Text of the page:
Welcome to the crème de la crème of Oregon days, a time when a friendly dusk creeps earlier into the evening, soothing the sting from any sunburn. Right now, heavy rains feel distant. Sunshine isn’t yet a precious commodity.
Celebrate summer’s slip into fall by sipping, swirling and savoring local wines, which were merely grapes hanging heavy on the vine during these weeks a few years back. Wine should be part of the celebration of the bounty of harvest, as farmers' markets flood with myriad fruits, sweet corn and plump heirloom tomatoes.
What precisely to drink during this shoulder season? Start by throwing out specific pairing rules, says Dan Beekley, owner of CorksCru, a new wine shop near the Pearl District in Portland. He says he’s found magic when drinking a Riesling with steak and a red wine with fish. “If a wine is well made, meaningful and created by someone who knows what they’re doing, it’s going to be great no matter what,” he explains.
Allow harvest foods to inform your wine choices in a more general sense. Since produce — including squash, tomatoes, wild mushrooms and fresh herbs — reigns right now, it’s not time for big and heavy, tannic reds that are better suited to winter’s braised meats and roasts. Instead, reach for lighter and more refreshing wines with a bit of nuance and layering (“light” need not mean “boring”).
White wines are a perfect choice, Beekley suggests. As a self-confessed white wine lover, he encourages people to shed the unfair stigma that white wines are only for scorching hot days and ladies’ lunches.
Also, we’re in Oregon. “Pinot [noir] may rule the roost, but white Oregon wines are what we should be talking about,” he says. These days Oregon winemakers are producing a range of whites: Pinot gris, Pinot blanc, Riesling, Chardonnay and more obscure international grapes, such as Grüner Veltliner, Albariño, and Müller-Thurgau. Beekley says he loves Teutonic Wine Company’s Chasselas, a rare varietal in Oregon that’s commonly grown in Switzerland and Alsace.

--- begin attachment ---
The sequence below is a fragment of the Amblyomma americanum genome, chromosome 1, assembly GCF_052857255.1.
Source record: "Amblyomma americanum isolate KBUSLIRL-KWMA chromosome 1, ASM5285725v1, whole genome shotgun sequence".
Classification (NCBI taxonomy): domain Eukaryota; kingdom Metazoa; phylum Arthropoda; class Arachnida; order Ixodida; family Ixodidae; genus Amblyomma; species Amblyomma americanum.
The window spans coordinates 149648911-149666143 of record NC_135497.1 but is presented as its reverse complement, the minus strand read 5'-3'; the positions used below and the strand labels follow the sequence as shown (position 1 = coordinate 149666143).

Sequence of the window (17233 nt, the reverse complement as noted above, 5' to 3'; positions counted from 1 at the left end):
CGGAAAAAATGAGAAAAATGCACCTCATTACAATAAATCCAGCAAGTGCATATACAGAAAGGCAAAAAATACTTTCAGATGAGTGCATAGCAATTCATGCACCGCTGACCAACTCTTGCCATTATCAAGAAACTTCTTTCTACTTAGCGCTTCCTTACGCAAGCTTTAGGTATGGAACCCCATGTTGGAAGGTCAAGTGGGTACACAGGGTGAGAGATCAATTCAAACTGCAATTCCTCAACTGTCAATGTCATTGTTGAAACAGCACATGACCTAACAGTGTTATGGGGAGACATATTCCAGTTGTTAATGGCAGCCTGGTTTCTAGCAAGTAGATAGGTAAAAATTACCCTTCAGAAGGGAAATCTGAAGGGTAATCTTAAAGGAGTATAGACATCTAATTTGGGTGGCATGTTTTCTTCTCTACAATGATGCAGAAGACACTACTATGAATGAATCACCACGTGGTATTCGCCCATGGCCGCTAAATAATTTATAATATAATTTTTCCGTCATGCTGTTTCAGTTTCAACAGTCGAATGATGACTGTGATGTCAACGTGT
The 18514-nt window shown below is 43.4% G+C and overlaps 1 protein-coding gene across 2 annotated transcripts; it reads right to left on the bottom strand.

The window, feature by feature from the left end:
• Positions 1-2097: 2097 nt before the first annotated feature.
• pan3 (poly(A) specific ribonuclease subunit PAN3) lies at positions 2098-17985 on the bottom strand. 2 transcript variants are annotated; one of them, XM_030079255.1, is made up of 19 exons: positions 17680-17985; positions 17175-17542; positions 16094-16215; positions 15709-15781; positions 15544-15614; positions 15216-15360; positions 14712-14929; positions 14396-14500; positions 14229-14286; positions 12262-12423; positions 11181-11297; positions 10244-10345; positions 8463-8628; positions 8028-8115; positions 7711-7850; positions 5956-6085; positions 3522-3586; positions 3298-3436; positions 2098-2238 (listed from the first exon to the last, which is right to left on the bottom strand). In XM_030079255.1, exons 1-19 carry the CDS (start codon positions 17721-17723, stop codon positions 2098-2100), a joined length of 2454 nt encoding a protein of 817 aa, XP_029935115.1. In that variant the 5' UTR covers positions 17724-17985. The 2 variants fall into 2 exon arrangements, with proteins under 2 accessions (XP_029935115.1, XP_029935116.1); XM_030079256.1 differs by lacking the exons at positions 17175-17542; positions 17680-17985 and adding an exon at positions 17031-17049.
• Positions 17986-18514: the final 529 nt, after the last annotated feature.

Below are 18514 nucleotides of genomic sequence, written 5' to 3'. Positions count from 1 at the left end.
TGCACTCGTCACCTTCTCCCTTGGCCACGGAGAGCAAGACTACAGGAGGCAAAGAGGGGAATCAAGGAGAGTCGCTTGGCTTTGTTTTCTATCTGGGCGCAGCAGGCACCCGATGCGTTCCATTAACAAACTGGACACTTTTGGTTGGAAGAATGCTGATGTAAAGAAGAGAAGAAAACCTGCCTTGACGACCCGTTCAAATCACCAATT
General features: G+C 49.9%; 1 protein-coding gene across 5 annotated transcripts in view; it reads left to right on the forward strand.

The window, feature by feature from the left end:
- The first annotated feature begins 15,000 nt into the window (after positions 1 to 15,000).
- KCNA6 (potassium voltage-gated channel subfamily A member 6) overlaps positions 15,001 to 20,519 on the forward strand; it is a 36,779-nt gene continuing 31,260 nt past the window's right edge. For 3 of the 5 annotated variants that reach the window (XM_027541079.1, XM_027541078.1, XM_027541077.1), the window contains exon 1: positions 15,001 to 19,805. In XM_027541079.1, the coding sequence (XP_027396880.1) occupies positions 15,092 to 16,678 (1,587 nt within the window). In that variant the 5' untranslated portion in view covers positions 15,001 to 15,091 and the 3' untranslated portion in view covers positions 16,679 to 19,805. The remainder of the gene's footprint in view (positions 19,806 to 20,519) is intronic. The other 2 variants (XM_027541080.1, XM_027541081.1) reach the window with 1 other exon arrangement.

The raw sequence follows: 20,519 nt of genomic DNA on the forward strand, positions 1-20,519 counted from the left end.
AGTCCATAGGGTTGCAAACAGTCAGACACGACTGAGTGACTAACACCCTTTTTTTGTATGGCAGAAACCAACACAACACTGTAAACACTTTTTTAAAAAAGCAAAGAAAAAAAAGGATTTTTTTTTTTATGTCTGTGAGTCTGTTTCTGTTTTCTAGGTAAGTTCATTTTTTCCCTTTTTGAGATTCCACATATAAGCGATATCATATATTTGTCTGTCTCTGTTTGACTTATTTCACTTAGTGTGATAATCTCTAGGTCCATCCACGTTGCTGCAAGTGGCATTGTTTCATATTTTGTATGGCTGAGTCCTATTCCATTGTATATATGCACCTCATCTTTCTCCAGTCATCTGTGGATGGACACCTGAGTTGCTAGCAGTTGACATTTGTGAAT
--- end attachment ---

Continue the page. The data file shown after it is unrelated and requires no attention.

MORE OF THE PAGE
Star Black, wine director at Olympic Provisions and Clyde Common, likes Rieslings for late summer and early fall (she suggests the Bethel Heights Reisling) or other “whites with weight, like old-school pretty Chardonnays.” She also reaches for Giuliano from Cameron Wines, a fruity blend of friuliano, pinot grigio, pinot bianco, auxerrois and moscato grapes.
On the other hand, “Rosés are the perfect summer wine for red wine drinkers,” Beekley says. The wines offer a gateway between whites and reds not only in coloring, but flavor and depth.
The state’s winemakers are producing an abundance of rosés, but a few stand out. Black likes Antica Terra rosés, and she and Beekley both recommend the bone-dry Pinot Noir rosé from Teutonic. “The winemaker, Barnaby Tuttle, recently said to me, ‘Calling this a rosé isn’t even fair; we should just be calling it the lightest-colored pinot noir you’ve ever seen,’” Beekley says.
If you prefer your pinot noir to pour red instead of pink, this is a great time of year for classic, well-executed Oregon pinots reminiscent of saucy sundresses — soft, floral and sexy.
“I’m tired of oak,” Black says. “I don’t want to taste any oak or jammy, heavy fruits in pinot noirs right now. I look for a wine that has a beautiful fragrance and nice acid, a medium-bodied wine with incredible structure and length on the palate.”